Fundamental Thermodynamics of Actinide-Bearing Mineral Waste Forms

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The recent arms reduction treaties between the U.S. and Russia have resulted in inventories of plutonium in excess of current defense needs. Storage of this material poses significant, and unnecessary, risks of diversion, especially for Russia whose infrastructure for protecting these materials has been weakened since the collapse of the Soviet Union. Moreover, maintaining and protecting these materials in their current form is costly. The United States has about sixty metric tons of excess plutonium, half of which is high-purity weapon material. This high purity material will be converted into mixed oxide (MOX) fuel for use in nuclear reactors. The ... continued below

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Williamson, Mark A.; Ebbinghaus, Bartley B. & Navrotsky, Alexandria June 1, 1999.

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The recent arms reduction treaties between the U.S. and Russia have resulted in inventories of plutonium in excess of current defense needs. Storage of this material poses significant, and unnecessary, risks of diversion, especially for Russia whose infrastructure for protecting these materials has been weakened since the collapse of the Soviet Union. Moreover, maintaining and protecting these materials in their current form is costly. The United States has about sixty metric tons of excess plutonium, half of which is high-purity weapon material. This high purity material will be converted into mixed oxide (MOX) fuel for use in nuclear reactors. The less pure excess plutonium does not meet the specifications for MOX fuel and will not be purified to meet the fuel specifications. Instead, it will be immobilized directly in a ceramic. The ceramic will be encased in a high level waste (HLW) glass monolith (i.e., the can-in-canister option) thus making a form that simulates the intrinsic security of spent nuclear fuel. The immobilized product will be placed in a HLW repository. To meet the repository requirements, the product must be shown to be durable for the intended storage time, the host matrix must be stable in the radiation environment, the solubility and leaching characteristics of the plutonium in the host material must be established, and optimum processing parameters must be determined for the entire compositional envelope of feed materials. In order to provide technically sound solutions to these issues, thermodynamic data are essential in developing an understanding of the chemistry and phase equilibria of the actinide-bearing mineral waste forms proposed as immobilization matrices. However, the relevant thermodynamic data (e.g., enthalpy, entropy, and heat capacity) for the ceramic forms are severely lacking and this information gap directly affects the Energy Department's ability to license the disposal matrices and methods. High-temperature solution calorimetry is one of the most powerful techniques, sometimes the only technique, for providing the fundamental thermodynamic data needed to establish optimum material fabrication parameters, and more importantly, understand and predict the behavior of the mineral materials in the environment. The purpose of this project is to experimentally determine the enthalpy of formation of actinide orthosilicates, the enthalpies of formation of actinide substituted zircon, zirconolite and pyrochlore, and develop an understanding of the bonding characteristics and stabilities of these materials.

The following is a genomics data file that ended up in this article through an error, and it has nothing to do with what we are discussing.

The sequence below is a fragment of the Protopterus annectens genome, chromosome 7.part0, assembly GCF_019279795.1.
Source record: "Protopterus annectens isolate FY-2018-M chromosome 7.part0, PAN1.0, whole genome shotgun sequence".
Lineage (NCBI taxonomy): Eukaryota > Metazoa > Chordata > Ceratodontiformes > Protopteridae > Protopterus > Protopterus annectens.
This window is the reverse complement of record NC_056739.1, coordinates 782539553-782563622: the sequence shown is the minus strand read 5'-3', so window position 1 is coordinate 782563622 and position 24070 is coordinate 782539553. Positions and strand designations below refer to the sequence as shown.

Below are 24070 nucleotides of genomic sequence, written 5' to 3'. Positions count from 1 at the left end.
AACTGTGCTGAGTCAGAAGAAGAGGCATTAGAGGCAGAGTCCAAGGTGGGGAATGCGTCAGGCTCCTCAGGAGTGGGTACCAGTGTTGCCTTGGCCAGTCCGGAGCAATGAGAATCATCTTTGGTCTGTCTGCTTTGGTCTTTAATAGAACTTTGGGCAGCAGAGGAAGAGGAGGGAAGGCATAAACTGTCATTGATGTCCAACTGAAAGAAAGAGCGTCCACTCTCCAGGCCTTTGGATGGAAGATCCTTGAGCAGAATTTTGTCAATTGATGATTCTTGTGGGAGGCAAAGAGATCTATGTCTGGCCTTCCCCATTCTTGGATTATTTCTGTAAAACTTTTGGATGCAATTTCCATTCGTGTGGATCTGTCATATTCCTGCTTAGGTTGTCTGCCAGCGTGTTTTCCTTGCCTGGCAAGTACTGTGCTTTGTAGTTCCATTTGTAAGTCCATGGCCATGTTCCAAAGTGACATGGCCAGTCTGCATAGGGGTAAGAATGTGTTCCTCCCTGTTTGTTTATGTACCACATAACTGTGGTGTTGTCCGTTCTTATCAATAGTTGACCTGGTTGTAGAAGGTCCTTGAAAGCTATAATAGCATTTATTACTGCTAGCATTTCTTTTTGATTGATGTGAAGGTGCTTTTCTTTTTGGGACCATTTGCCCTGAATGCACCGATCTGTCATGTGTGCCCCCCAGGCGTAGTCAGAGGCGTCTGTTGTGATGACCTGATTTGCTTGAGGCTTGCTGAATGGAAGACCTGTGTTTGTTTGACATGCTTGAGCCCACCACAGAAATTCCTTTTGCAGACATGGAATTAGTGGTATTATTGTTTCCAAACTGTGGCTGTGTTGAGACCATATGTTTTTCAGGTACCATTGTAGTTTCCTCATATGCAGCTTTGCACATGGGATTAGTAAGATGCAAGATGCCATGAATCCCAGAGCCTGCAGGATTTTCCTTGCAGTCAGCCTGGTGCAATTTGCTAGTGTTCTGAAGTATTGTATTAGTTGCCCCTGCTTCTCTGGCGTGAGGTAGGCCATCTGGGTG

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  • Other Information: PBD: 1 Jun 1999

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  • Report No.: EMSP-60118--1999
  • Grant Number: FG07-97ER45673
  • DOI: 10.2172/828524 | External Link
  • Office of Scientific & Technical Information Report Number: 828524
  • Archival Resource Key: ark:/67531/metadc788686

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  • June 1, 1999

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  • Dec. 3, 2015, 9:30 a.m.

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  • Nov. 3, 2016, 1:16 p.m.

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Williamson, Mark A.; Ebbinghaus, Bartley B. & Navrotsky, Alexandria. Fundamental Thermodynamics of Actinide-Bearing Mineral Waste Forms, report, June 1, 1999; Los Alamos, New Mexico. (digital.library.unt.edu/ark:/67531/metadc788686/: accessed September 23, 2017), University of North Texas Libraries, Digital Library, digital.library.unt.edu; crediting UNT Libraries Government Documents Department.